I'm thinking of setting up a portfolio, but as I'm currently in no state to be starting a business, deviantArt seemed like a good place to be in the interim period. The other deviants have been extremely welcoming, too, so I feel great there. I'm not really sure about how the prints work since no one has ordered anything yet, but I'm sure it's not very complicated. Of course I'd also be very grateful if you spread the word on your blogs or social media!

Tuesday, 1 April 2014

I just vlogged to say...

Hey, I made a vlog! It looks and sounds weird, but it's up and it's there and you can all watch it and delight in my weird accent and the range of faces I can pull in such a short amount of time.


Sorry for the lame joke in the title, I just couldn't help myself.

choice quotes I'm appreciating right now

I'm depressed. I cry often in public places, or I'm trying not to. I find myself in places I shouldn't find myself, because when I was going there, my brain wasn't working properly. I'm meaner than usual, and angrier, all that mixed in with all the crying. I'm a fucking mess.

People who have had the joy of having to interact with someone like me often fail to appreciate just how much of a mess that person is. I'm not eloquent enough to express that, so here are some quotes to help you.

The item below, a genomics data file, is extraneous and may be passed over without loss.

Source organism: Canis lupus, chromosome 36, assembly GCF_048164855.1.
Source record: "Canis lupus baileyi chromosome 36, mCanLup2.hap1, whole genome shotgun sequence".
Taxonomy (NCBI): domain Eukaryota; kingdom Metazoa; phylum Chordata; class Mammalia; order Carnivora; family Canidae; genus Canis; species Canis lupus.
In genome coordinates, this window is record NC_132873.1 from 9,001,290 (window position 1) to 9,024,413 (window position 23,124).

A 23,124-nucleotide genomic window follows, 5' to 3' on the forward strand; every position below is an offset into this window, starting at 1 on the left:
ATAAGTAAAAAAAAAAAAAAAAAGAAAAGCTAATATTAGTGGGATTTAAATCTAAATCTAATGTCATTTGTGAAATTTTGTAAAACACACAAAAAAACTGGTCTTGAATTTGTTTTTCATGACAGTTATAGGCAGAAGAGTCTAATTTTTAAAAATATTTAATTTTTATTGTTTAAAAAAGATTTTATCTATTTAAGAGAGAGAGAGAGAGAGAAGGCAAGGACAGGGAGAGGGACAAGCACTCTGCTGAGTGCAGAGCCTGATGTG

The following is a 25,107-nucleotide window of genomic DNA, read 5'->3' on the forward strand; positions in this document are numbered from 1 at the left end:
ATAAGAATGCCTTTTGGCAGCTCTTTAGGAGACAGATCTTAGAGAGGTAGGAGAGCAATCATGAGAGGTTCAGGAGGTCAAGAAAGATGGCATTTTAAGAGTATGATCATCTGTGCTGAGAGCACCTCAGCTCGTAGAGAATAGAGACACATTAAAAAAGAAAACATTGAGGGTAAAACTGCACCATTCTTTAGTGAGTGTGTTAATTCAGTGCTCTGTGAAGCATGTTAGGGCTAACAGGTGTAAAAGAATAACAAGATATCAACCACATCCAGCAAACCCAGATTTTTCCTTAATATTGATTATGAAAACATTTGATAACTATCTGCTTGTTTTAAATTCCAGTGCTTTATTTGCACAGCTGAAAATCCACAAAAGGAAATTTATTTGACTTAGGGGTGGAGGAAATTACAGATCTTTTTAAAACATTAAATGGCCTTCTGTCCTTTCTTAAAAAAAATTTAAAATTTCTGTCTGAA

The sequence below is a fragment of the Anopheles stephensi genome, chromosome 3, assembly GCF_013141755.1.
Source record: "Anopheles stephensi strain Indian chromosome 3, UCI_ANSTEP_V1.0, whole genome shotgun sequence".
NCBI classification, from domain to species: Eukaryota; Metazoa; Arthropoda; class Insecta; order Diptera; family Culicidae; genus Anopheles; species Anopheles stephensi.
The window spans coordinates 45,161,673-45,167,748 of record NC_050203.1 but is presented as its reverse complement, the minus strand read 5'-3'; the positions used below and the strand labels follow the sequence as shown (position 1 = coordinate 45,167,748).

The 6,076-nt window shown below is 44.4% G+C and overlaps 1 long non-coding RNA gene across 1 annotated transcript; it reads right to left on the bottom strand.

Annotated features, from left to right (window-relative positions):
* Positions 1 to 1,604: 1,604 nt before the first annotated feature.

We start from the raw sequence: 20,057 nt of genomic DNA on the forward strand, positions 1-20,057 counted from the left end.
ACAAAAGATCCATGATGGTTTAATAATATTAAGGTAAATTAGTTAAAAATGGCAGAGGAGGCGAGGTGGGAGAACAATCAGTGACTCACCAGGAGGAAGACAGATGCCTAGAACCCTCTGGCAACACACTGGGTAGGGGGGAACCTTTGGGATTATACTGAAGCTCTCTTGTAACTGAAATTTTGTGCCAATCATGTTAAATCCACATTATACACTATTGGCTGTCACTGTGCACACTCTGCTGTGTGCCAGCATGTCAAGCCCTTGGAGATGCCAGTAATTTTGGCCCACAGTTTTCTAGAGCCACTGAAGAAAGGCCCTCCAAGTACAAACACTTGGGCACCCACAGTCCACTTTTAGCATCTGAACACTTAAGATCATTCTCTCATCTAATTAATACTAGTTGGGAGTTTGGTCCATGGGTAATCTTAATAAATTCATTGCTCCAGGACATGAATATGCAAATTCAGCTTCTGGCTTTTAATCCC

1. Sylvia Plath, "The Bell Jar"

I didn't want my picture taken because I was going to cry.

This quote captures the state of mind a depressed person often finds themselves in, if (as mine did now) their shrink fucked up their dosage, or if they're not taking any medication.

2. Ned Vizzini, "It's Kind of a Funny Story"

I didn't want to wake up. I was having a much better time asleep.

3. Allen Ginsberg, "Tears"

I’m crying all the time now.
I cried all over the street when I left the Seattle Wobbly Hall.
I cried listening to Bach.
I cried looking at the happy flowers in my backyard, I cried at the sadness of the middle aged trees.
Happiness exists I feel it.
I cried for my soul, I cried for the world’s soul.
The world has a beautiful soul.

God appearing to be seen and cried over. Overflowing heart of Paterson.